Collecting Trayvon Martin’s Hoodie: A Conversation We Need to Have



Now that the 24/7 discussion of the George Zimmerman/Trayvon Martin case has died down, it’s time to look at the implications of a discussion that flared briefly in the aftermath of the not-guilty verdict for Zimmerman.


On July 31, 2013, Lonnie Bunch, Director of the Smithsonian’s National Museum of African American History and Culture (NMAAHC) was quoted in a Washington Post story about museums collecting iconic objects from controversial legal cases:


Martin’s hoodie, Bunch said, represents a unique opportunity to further the discussion about race in America. (And, by the way, he’d love to have it for his collection once the legal case plays out. He also has his eye on the hoodie that Marian Wright Edelman, founder of the Children’s Defense Fund, wore in solidarity with protesters.)


“It became the symbolic way to talk the Trayvon Martin case. It’s rare that you get one artifact that really becomes the symbol,” Bunch said. “Because it’s such a symbol, it would allow you to talk about race in the age of Obama.” Curators, he mused, could “ask the bigger questions” prompted by the case.


Two days later the following statement appeared in shorter versions on Twitter and in full on NMAAHC’s Facebook  page:


Despite reports, the Smithsonian National Museum of African American History and Culture is not currently seeking to add Trayvon Martin’s hoodie to its collection. We recognize that certain items related to the Trayvon Martin trial could one day have historical value and provide a way to study and discuss race in America. Acquiring any object for our museum involves rigorous consultation with a team of museum historians and curators. Any items connected to the Trayvon Martin case – should they even become available – would have to go through that lengthy process.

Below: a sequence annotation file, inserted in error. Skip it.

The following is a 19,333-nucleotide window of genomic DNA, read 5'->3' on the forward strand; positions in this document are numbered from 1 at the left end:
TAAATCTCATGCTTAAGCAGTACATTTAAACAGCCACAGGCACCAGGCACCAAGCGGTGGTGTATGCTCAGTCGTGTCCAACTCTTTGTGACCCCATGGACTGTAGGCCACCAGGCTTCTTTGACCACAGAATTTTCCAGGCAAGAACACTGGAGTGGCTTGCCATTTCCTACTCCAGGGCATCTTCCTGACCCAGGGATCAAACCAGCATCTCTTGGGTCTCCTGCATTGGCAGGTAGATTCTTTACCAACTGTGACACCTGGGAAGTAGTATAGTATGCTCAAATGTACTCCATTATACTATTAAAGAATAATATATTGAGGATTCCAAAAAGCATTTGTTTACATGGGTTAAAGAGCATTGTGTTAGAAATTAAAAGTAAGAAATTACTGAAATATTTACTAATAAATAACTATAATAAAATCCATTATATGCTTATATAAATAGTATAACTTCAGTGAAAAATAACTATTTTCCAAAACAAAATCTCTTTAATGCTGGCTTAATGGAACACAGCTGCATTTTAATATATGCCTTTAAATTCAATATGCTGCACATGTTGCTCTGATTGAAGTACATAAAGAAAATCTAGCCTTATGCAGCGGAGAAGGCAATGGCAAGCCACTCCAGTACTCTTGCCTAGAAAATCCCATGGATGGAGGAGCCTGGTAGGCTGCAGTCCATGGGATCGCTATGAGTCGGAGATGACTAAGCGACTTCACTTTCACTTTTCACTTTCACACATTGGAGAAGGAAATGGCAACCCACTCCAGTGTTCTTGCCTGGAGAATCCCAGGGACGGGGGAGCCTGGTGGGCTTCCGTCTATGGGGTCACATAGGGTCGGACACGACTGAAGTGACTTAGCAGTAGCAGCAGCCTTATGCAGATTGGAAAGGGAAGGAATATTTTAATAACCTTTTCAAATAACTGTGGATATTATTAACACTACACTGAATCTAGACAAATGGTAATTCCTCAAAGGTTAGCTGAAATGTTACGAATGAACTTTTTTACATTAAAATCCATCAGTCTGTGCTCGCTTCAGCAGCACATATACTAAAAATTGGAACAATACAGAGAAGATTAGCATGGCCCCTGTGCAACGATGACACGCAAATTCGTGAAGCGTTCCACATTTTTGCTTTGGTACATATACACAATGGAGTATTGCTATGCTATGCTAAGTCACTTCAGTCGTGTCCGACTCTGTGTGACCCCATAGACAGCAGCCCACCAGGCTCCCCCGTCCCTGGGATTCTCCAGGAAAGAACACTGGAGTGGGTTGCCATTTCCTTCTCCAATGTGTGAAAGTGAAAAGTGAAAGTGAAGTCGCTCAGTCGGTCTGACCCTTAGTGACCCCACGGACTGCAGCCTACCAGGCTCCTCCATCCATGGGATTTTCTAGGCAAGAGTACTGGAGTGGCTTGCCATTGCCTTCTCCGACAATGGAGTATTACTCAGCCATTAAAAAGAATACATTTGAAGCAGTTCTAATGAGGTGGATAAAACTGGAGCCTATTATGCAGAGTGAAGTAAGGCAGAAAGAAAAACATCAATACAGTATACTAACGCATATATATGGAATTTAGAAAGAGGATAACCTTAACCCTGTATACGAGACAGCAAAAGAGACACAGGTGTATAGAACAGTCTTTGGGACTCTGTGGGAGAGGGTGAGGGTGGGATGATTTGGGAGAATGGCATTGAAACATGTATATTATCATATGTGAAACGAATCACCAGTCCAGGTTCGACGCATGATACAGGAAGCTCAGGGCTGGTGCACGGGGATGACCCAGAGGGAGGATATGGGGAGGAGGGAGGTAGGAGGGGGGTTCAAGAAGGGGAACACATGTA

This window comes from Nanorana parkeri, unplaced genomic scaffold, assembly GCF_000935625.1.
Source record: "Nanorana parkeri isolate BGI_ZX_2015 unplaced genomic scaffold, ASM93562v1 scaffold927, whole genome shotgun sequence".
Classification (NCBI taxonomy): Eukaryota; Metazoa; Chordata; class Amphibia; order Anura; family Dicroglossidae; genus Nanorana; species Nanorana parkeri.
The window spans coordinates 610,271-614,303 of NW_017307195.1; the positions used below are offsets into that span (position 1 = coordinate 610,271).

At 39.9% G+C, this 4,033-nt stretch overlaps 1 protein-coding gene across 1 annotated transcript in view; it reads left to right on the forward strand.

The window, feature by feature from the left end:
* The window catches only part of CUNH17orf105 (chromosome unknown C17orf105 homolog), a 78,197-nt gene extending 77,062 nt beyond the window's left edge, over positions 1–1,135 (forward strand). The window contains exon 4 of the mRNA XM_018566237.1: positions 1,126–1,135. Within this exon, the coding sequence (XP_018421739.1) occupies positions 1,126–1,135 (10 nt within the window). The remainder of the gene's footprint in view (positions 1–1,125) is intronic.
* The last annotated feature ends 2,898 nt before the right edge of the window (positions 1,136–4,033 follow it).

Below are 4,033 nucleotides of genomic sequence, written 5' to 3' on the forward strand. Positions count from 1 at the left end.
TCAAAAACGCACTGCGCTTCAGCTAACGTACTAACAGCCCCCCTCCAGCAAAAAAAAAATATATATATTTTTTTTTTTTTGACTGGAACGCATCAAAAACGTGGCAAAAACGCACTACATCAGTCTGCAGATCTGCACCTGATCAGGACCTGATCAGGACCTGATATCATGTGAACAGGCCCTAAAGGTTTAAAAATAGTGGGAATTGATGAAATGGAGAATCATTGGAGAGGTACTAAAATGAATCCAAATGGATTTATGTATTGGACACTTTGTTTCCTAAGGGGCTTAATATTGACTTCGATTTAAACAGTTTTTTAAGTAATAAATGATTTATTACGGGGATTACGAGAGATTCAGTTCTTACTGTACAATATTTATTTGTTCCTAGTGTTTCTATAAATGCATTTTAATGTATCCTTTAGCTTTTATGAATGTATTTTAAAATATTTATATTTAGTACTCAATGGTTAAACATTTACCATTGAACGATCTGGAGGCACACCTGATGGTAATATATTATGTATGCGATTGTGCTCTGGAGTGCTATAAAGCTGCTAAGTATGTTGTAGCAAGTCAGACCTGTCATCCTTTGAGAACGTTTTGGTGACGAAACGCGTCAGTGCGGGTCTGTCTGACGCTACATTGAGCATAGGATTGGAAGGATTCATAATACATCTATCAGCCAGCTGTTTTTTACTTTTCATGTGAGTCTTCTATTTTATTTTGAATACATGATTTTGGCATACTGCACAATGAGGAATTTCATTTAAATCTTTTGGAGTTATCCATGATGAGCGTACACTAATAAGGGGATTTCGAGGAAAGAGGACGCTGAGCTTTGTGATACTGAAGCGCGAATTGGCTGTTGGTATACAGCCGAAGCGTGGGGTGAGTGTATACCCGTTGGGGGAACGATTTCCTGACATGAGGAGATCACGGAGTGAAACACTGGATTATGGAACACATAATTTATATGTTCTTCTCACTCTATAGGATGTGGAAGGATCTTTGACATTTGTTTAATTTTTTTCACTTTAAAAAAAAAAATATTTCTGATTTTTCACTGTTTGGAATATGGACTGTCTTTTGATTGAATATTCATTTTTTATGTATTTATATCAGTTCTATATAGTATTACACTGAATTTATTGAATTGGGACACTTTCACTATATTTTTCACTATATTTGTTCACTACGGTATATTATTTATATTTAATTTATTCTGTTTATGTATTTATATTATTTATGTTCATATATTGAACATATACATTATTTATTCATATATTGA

What happened between July 31 and August 2 to make such a statement necessary? Having no inside track to thinking at the museum, this is what I surmise:


The viral discussion and inevitable distortion of the story by social media demanded some kind of clarifying statement: 

Almost immediately the Twitterverse had an exhibition about racism and its impact, featuring the hoodie, under development (if not actually installed) in the not-yet completed museum.  Director Bunch’s (perfectly appropriate, in my view) expression of interest and reflection on the value of iconic and symbolic objects to stimulate visitor engagement and dialogue on important issues was misinterpreted and translated into an actual collecting initiative by the Smithsonian.


There were over 1200 comments posted in response to the Washington Post article, of which the first was: What an educational experience! You can go to the Smithsonian to see Trayvon’s hoodie, then (for the rest of the experience) walk downtown and get robbed and beaten by a DC resident wearing one!


This comment, with many like it, and fewer disagreeing with it, provides a vivid demonstration of

  • Why a discussion about race and racial stereotyping might still be needed in our country;

  • The power of an “iconic object” to provoke discussion and debate about contemporaneous events;

  • Why a history museum might want to place such an object in the context of an exhibition about broader cultural issues.

The discussion, especially the vitriolic comments on the Post article, overwhelmingly reflected the popular notion that when a museum collects and/or displays a controversial object, the museum is tacitly endorsing the events the object represents. For many, collecting the hoodie meant the Smithsonian was endorsing Trayvon Martin’s innocence, taking a side, and granting an object a status it did not deserve.

There is no question that even the most mundane object gains a certain value and status when it becomes part of a museum’s collection or a museum exhibition.  So it’s true that a Klan robe, a tee shirt with a controversial slogan, a campaign button, or any other item of material culture is in some sense “elevated” when collected or displayed.  But we in museums need to do a better job of explaining  collecting/display as an act of documentation rather than a decision to promote or endorse.